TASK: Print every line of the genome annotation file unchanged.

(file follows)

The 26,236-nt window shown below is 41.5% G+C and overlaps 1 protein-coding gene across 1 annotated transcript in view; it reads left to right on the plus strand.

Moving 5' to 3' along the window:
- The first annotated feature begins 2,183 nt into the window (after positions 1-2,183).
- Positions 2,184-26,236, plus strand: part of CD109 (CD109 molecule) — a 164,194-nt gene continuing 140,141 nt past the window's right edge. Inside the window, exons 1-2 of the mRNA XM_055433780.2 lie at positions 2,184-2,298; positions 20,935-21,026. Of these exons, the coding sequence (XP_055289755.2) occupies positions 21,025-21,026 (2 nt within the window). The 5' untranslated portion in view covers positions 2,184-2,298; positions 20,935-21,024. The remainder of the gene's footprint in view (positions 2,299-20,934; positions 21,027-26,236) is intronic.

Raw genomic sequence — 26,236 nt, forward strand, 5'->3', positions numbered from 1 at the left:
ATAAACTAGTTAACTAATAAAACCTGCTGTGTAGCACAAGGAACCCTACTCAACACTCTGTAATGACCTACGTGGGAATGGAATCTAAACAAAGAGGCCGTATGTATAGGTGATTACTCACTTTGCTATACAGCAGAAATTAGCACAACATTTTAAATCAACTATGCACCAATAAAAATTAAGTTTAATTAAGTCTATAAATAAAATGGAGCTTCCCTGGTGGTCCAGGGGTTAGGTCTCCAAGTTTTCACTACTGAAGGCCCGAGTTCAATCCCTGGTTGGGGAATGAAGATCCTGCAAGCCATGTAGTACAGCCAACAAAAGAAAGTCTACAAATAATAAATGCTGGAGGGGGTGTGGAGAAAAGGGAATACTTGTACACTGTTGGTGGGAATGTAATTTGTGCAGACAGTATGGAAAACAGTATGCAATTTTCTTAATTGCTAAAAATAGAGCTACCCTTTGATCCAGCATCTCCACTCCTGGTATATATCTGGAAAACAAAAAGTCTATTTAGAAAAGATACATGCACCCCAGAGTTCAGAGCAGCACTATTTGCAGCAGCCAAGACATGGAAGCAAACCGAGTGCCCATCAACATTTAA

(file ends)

The 26,236-nt window shown below is 41.5% G+C and overlaps 1 protein-coding gene across 1 annotated transcript in view; it reads left to right on the plus strand.

Moving 5' to 3' along the window:
- The first annotated feature begins 2,183 nt into the window (after positions 1-2,183).
- Positions 2,184-26,236, plus strand: part of CD109 (CD109 molecule) — a 164,194-nt gene continuing 140,141 nt past the window's right edge. Inside the window, exons 1-2 of the mRNA XM_055433780.2 lie at positions 2,184-2,298; positions 20,935-21,026. Of these exons, the coding sequence (XP_055289755.2) occupies positions 21,025-21,026 (2 nt within the window). The 5' untranslated portion in view covers positions 2,184-2,298; positions 20,935-21,024. The remainder of the gene's footprint in view (positions 2,299-20,934; positions 21,027-26,236) is intronic.

Raw genomic sequence — 26,236 nt, forward strand, 5'->3', positions numbered from 1 at the left:
ATAAACTAGTTAACTAATAAAACCTGCTGTGTAGCACAAGGAACCCTACTCAACACTCTGTAATGACCTACGTGGGAATGGAATCTAAACAAAGAGGCCGTATGTATAGGTGATTACTCACTTTGCTATACAGCAGAAATTAGCACAACATTTTAAATCAACTATGCACCAATAAAAATTAAGTTTAATTAAGTCTATAAATAAAATGGAGCTTCCCTGGTGGTCCAGGGGTTAGGTCTCCAAGTTTTCACTACTGAAGGCCCGAGTTCAATCCCTGGTTGGGGAATGAAGATCCTGCAAGCCATGTAGTACAGCCAACAAAAGAAAGTCTACAAATAATAAATGCTGGAGGGGGTGTGGAGAAAAGGGAATACTTGTACACTGTTGGTGGGAATGTAATTTGTGCAGACAGTATGGAAAACAGTATGCAATTTTCTTAATTGCTAAAAATAGAGCTACCCTTTGATCCAGCATCTCCACTCCTGGTATATATCTGGAAAACAAAAAGTCTATTTAGAAAAGATACATGCACCCCAGAGTTCAGAGCAGCACTATTTGCAGCAGCCAAGACATGGAAGCAAACCGAGTGCCCATCAACATTTAA